The Wilson Quarterly

Here’s some advice for Washington: To get the most out of each stimulus dollar, focus on the country’s top metropolitan areas and forget about the ­states.

The 100 largest metro areas are the engines of the U.S. economy, write Bruce Katz, Mark Muro, and Jennifer Bradley, of the Brookings Institution’s Metropolitan Policy Program. Though these urban centers occupy just 12 percent of the nation’s land area, they generate ­two-­thirds of its jobs and ­three-­quarters of its gross domestic product. California has the eighth-largest economy in the world, but most of the activity is concentrated in just four metro areas. Together, the economies of Los Angeles, San Francisco, San Diego, and San Jose are larger than India’s.

The federal government sends the bulk of infrastructure funds to states, whose departments of transportation tend to favor building new roads across wide ex­panses of rural land. If that money were in­vested instead in urban areas, its effects would be far greater, the authors say. In dense locations, more people benefit from im­proved ­infrastruc­ture.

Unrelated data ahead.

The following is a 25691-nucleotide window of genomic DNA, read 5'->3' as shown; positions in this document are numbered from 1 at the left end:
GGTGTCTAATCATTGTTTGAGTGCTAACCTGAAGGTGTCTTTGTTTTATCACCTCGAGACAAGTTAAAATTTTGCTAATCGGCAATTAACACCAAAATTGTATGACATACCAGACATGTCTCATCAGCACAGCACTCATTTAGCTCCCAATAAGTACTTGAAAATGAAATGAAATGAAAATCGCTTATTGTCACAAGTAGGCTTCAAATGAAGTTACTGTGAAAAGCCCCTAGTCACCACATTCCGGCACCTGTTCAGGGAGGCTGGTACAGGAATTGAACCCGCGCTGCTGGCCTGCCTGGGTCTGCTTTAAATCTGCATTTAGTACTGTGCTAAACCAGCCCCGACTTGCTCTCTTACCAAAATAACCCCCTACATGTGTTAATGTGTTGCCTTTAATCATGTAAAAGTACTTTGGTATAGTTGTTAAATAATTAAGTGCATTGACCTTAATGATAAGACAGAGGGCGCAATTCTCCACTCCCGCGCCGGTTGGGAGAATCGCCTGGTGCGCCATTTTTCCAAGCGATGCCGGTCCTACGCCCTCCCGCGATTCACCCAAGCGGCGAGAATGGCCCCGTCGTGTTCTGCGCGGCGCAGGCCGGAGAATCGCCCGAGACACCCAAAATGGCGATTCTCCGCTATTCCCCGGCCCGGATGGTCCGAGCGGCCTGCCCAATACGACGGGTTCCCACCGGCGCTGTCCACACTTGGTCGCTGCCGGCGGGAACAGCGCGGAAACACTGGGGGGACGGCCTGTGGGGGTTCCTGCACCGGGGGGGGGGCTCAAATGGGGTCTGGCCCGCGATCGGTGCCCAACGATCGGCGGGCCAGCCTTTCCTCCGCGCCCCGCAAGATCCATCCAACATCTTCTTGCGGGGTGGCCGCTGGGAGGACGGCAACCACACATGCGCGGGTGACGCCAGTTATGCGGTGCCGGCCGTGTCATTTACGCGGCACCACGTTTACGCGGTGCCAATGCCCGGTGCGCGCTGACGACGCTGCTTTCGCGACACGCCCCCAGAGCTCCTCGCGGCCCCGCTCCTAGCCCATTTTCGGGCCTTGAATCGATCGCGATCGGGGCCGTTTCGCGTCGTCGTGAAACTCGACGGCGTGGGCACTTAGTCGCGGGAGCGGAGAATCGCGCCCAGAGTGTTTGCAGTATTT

But Washington is ­ill ­equipped to coordinate the multiple levels of government in metro areas, many of which extend into multiple municipalities and even states. As a result, programs dealing with housing and schooling or trans­portation and energy “remain largely divorced from one another, precluding integrated ­problem-­solving.”

Nearly 70 years ago, the historian Arthur Schlesinger Sr. wrote: “These urban provinces, new to the American scene . . . face grave difficulties in meeting the essential needs of the aggregate population. . . . It is clear that new and unanticipated strains are being placed on the federal system framed by the Fathers for a simple agricultural economy.” It’s long past time, the authors say, for a new ­approach.

THE SOURCE: “Miracle Mets” by Bruce Katz, Mark Muro, and Jennifer Bradley, in Democracy, Spring ­2009.

Photo courtesy of Flickr/Luke Price

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